Five years later and I’m still sitting at the keyboard, ruminating, observing, analyzing and prophesizing as the Landshark swims on.
Believe it or not, I wish I didn’t have to. See, I’ve come to the conclusion that if I still have stuff to vent about on this blog, then there are still things that are seriously wrong with this world and the bodies that inhabit its crust.
What’s even more worrisome is the fact that I’m actually recycling a complaint I filed nearly ten years ago. Way back in the Skidmo’ days, I had a “protoblog” for lack of a better term known simply as “The Soapbox.” One of my earliest entries was in regards to an age-old tradition that I felt was woefully outdated.
New Year’s resolutions.
Maybe I’ve gotten too Zen in my old age, but it’s nice to know I have managed to retain some of my opinions from the good ol’ piss and vinegar days of my late teens and early twenties. Now that I’m approaching the dreaded demographic of late twenties, it’s important to know that the fire of my younger, more naïve days hasn’t burnt out just yet as I slowly descend into the grim chasm of adulthood.
Then again, I think some adolescence in my 30’s could spice this ‘berg up quite a bit.
I mused back in the Soapbox days about how pointless New Year’s resolutions are. I don’t think I have ever been able to grasp why it is important to start a year by making adjustments to yourself. I think I’ve always subscribed to the school of thought that if something needs changing, there’s no time like the present. I mean, I think I can appreciate the sentiment of starting the year off on the right foot, but that shouldn’t mean holding off on setting the ball in motion until the ball actually drops.
If nothing else, I think it’s best to make it a point to improve oneself prior to the beginning of a new day. That way, once you sleep off the hangover, you can hit the ground running without a care in the world.
The reason I bring this topic up is because, quite frankly, I heard one too many people offering up resolutions this year prior to doce-dash-treinte y uno. No more cigarettes, joining the gym, resisting the urge to jerk off in the peanut butter because it’s crunchy and not creamy, the usual. I just don’t understand why we as humans feel the need to put timelines on things when it comes to self improvement.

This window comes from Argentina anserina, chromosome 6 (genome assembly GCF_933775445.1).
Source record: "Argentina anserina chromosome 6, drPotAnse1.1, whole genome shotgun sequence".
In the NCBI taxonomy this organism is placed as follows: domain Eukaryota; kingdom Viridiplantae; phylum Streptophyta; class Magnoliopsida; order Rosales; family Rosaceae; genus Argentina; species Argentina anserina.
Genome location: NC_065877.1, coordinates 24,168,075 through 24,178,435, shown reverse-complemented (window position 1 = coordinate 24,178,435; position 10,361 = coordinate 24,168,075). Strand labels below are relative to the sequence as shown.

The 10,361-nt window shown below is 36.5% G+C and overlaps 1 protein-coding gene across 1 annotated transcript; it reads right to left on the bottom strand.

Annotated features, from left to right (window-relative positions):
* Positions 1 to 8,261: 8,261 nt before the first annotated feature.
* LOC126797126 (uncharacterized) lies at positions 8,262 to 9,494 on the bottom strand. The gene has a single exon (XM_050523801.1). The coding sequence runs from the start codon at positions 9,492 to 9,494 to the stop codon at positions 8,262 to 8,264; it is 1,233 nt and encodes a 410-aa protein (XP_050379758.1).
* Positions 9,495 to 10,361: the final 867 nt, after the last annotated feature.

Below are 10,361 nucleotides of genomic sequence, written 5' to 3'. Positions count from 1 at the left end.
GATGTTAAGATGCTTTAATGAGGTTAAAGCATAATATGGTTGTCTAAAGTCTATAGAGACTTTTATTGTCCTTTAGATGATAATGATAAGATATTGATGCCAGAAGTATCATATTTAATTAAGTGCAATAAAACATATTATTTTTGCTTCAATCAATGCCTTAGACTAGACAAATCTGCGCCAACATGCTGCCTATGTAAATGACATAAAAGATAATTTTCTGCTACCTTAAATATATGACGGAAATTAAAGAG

And let me clarify… I think it’s a good thing to set goals for oneself as a means of personal development, and sometimes deadlines are not a bad thing. If you’re going to have a lung removed, it’s probably a good idea to put down the Pall Malls. But we have this incessant need to put things off until X-Date to begin the changes we yearn for so deeply.
I don’t think this is necessarily a sign that we don’t want to change and grow. Far from it. Those are innate human characteristics that we just cannot escape. Rather, I think we are scared of the steps that are necessary to initiate that change. We want to evolve, we’re just afraid to do the gruntwork. And all honesty, I’m as guilty as anyone in some circumstances. I honestly can’t recall ever setting a New Year’s resolution, but I can remember thinking about how I was going to change up my diet on multiple occasions… just so long as I could finish the pepperoni calzone in front of me first.
Hey, change takes work. It never comes overnight, nor with ease. That’s part of growth, right? That’s part of the reason we have a term like “growing pains.” It hurts like hell, people. Get some protective headgear.
So, to me, I think New Year’s resolutions are a huge copout. Maybe they’re not necessarily acts of cowardice, as I feel that cowardice must be a conscientious decision on the part of the offender. Nor do I necessarily feel that they are signs of weakness. I just don’t think we necessarily know any better.
I truly believe if we were willing to take more initiative with ourselves, we’d be less inclined to fault and confusion.
Oscar Wilde once wrote, “Never do today what you can put off until tomorrow.” However, I much prefer Yamamoto Tsunetomo’s concept of seven breaths in Hagakure: “In the words of the ancients, one should make his decisions within the space of seven breaths. Lord Takanobu said, If discrimination is long, it will spoil.’ Lord Naoshige said, ‘When matters are done leisurely, seven out of ten will turn out badly. A warrior is a person who does things quickly.’ When your mind is going hither and thither, discrimination will never be brought to a conclusion. With an intense, fresh and undelaying spirit, one will make his judgments within the space of seven breaths. It is a matter of being determined and having the spirit to break right through to the other side.”
I don’t know why I like that so much, but I don’t have time to explain right now. I’m on my seventh breath and have decided to bring this transcendental piece to a close.
Goodnight, and have a pleasant New Year.